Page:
Certain segments within the sector are particularly important for South Asian countries. ICT and ICT-enabled services are allowing the reorganization of production globally so as to take advantage of differential costs and attractive conditions in various locations. They span the value chain and help bridge the social divide by creating employment for people with various levels of skills. Tourism is one of the biggest generators of foreign exchange for countries such as the Maldives and Nepal. Unlike many other service industries such as banking and telecom, it helps to absorb large numbers of unskilled and semi-skilled workers. Within this industry, South Asian countries have attempted to develop niche markets such as medical tourism and ecotourism. Finally, and perhaps most importantly, the movement of people, i.e., migration, plays a significant role in the economies of many South Asian countries. On the household level, remittances increase the incomes of families, allowing them to spend more on education, health, nutrition and housing. On the national level, remittances provide much-needed foreign reserves and contribute to exchange rate and macroeconomic stability. They also help reduce dependence on foreign direct investment, official development assistance and loans. Moreover, migration has helped empower women both directly, by providing them with employment opportunities abroad and indirectly, by leaving them behind as the head of household after the migration of men, thus increasing their authority in household decision making.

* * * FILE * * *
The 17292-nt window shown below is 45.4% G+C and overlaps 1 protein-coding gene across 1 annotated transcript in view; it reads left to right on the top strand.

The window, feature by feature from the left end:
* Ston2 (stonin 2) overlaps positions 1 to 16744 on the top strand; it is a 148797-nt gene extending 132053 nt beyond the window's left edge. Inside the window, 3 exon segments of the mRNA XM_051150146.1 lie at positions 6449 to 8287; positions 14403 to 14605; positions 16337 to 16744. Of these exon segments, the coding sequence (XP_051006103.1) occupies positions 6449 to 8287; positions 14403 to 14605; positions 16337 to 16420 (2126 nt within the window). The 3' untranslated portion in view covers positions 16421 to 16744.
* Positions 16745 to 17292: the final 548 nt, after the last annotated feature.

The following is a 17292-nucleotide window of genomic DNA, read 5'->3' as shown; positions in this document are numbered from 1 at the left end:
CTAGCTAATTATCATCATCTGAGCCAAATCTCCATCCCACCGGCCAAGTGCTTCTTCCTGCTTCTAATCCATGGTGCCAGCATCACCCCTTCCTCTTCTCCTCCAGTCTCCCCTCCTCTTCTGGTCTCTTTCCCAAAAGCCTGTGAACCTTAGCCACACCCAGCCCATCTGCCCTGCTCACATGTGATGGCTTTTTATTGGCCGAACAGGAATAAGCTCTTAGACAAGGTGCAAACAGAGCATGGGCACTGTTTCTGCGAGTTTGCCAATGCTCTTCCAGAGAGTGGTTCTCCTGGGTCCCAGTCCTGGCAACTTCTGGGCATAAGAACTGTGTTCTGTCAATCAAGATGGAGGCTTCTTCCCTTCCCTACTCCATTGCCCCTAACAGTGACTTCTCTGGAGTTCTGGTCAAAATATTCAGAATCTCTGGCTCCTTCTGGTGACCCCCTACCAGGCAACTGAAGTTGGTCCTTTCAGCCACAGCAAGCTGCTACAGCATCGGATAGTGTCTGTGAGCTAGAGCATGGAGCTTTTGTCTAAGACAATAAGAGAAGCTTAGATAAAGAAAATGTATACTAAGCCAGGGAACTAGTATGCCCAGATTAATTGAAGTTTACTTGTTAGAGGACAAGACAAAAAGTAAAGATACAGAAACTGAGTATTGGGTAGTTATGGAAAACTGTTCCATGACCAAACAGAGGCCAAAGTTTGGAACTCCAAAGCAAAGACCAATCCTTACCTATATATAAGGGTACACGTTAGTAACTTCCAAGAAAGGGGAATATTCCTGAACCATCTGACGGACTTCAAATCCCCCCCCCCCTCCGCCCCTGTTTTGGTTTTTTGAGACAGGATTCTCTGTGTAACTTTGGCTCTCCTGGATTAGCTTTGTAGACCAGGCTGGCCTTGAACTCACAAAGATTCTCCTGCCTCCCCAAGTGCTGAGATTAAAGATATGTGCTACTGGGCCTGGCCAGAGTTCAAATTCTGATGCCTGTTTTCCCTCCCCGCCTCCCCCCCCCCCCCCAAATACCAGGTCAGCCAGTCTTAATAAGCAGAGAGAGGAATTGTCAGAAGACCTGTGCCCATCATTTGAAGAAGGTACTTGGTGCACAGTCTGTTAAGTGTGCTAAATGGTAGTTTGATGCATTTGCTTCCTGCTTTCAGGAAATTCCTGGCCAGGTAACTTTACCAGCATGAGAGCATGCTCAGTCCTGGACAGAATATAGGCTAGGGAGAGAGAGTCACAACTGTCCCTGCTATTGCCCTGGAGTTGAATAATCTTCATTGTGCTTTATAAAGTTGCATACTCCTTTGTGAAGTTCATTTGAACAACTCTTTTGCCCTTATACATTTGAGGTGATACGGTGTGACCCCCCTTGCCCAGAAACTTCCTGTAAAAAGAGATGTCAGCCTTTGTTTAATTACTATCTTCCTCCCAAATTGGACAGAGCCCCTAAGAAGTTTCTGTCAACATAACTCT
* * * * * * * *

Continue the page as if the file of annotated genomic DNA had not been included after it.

However, growth in service industries has come with its own set of concerns. The growth of ICT and ICT-enabled services is largely concentrated in urban areas, further exacerbating the rural-urban digital divide. Unfettered mass tourism puts a strain on the environment and often leads to an increase in prices, hurting the poor. For example, as patients from developed countries can usually afford to pay more than locals, medical tourism often pushes the price of quality healthcare services higher. Finally, the GATS has been largely unsuccessful at liberalizing the movement of people, particularly the movement of unskilled and semi-skilled labour.